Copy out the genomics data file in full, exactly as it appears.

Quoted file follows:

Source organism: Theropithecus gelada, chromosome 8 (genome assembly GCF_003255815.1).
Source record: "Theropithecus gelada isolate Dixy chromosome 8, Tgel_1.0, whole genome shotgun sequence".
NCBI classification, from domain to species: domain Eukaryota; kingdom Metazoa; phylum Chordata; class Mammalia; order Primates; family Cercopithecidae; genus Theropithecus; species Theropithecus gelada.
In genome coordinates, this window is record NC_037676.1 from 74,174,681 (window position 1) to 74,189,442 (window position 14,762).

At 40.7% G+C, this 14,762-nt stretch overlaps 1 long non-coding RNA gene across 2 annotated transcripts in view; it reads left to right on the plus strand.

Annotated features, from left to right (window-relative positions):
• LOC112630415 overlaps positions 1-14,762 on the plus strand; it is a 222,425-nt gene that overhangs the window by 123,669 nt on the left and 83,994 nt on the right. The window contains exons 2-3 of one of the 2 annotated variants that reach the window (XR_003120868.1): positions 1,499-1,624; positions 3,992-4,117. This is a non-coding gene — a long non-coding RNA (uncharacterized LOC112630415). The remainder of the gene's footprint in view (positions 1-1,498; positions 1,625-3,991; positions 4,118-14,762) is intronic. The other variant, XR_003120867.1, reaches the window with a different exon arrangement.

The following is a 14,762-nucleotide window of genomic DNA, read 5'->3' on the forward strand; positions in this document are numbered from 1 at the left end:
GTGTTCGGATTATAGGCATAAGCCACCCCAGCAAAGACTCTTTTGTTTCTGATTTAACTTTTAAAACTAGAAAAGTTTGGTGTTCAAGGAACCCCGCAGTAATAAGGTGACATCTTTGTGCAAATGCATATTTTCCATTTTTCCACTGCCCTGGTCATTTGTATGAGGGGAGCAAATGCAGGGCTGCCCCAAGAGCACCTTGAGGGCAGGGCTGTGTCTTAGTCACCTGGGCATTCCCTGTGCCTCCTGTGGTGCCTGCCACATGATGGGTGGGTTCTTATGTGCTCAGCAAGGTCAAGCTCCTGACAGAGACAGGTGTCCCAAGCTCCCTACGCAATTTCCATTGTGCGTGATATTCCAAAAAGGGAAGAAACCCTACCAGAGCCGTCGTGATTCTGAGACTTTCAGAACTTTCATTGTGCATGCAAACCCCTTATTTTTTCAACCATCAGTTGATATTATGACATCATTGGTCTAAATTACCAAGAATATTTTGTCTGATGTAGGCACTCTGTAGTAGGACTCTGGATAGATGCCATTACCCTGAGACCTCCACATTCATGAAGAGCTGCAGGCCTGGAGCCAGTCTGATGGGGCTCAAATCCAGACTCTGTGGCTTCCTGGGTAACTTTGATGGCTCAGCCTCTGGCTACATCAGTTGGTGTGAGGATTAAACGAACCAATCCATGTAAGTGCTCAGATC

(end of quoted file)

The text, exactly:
Source organism: Theropithecus gelada, chromosome 8 (genome assembly GCF_003255815.1).
Source record: "Theropithecus gelada isolate Dixy chromosome 8, Tgel_1.0, whole genome shotgun sequence".
NCBI classification, from domain to species: domain Eukaryota; kingdom Metazoa; phylum Chordata; class Mammalia; order Primates; family Cercopithecidae; genus Theropithecus; species Theropithecus gelada.
In genome coordinates, this window is record NC_037676.1 from 74,174,681 (window position 1) to 74,189,442 (window position 14,762).

At 40.7% G+C, this 14,762-nt stretch overlaps 1 long non-coding RNA gene across 2 annotated transcripts in view; it reads left to right on the plus strand.

Annotated features, from left to right (window-relative positions):
• LOC112630415 overlaps positions 1-14,762 on the plus strand; it is a 222,425-nt gene that overhangs the window by 123,669 nt on the left and 83,994 nt on the right. The window contains exons 2-3 of one of the 2 annotated variants that reach the window (XR_003120868.1): positions 1,499-1,624; positions 3,992-4,117. This is a non-coding gene — a long non-coding RNA (uncharacterized LOC112630415). The remainder of the gene's footprint in view (positions 1-1,498; positions 1,625-3,991; positions 4,118-14,762) is intronic. The other variant, XR_003120867.1, reaches the window with a different exon arrangement.

The following is a 14,762-nucleotide window of genomic DNA, read 5'->3' on the forward strand; positions in this document are numbered from 1 at the left end:
GTGTTCGGATTATAGGCATAAGCCACCCCAGCAAAGACTCTTTTGTTTCTGATTTAACTTTTAAAACTAGAAAAGTTTGGTGTTCAAGGAACCCCGCAGTAATAAGGTGACATCTTTGTGCAAATGCATATTTTCCATTTTTCCACTGCCCTGGTCATTTGTATGAGGGGAGCAAATGCAGGGCTGCCCCAAGAGCACCTTGAGGGCAGGGCTGTGTCTTAGTCACCTGGGCATTCCCTGTGCCTCCTGTGGTGCCTGCCACATGATGGGTGGGTTCTTATGTGCTCAGCAAGGTCAAGCTCCTGACAGAGACAGGTGTCCCAAGCTCCCTACGCAATTTCCATTGTGCGTGATATTCCAAAAAGGGAAGAAACCCTACCAGAGCCGTCGTGATTCTGAGACTTTCAGAACTTTCATTGTGCATGCAAACCCCTTATTTTTTCAACCATCAGTTGATATTATGACATCATTGGTCTAAATTACCAAGAATATTTTGTCTGATGTAGGCACTCTGTAGTAGGACTCTGGATAGATGCCATTACCCTGAGACCTCCACATTCATGAAGAGCTGCAGGCCTGGAGCCAGTCTGATGGGGCTCAAATCCAGACTCTGTGGCTTCCTGGGTAACTTTGATGGCTCAGCCTCTGGCTACATCAGTTGGTGTGAGGATTAAACGAACCAATCCATGTAAGTGCTCAGATC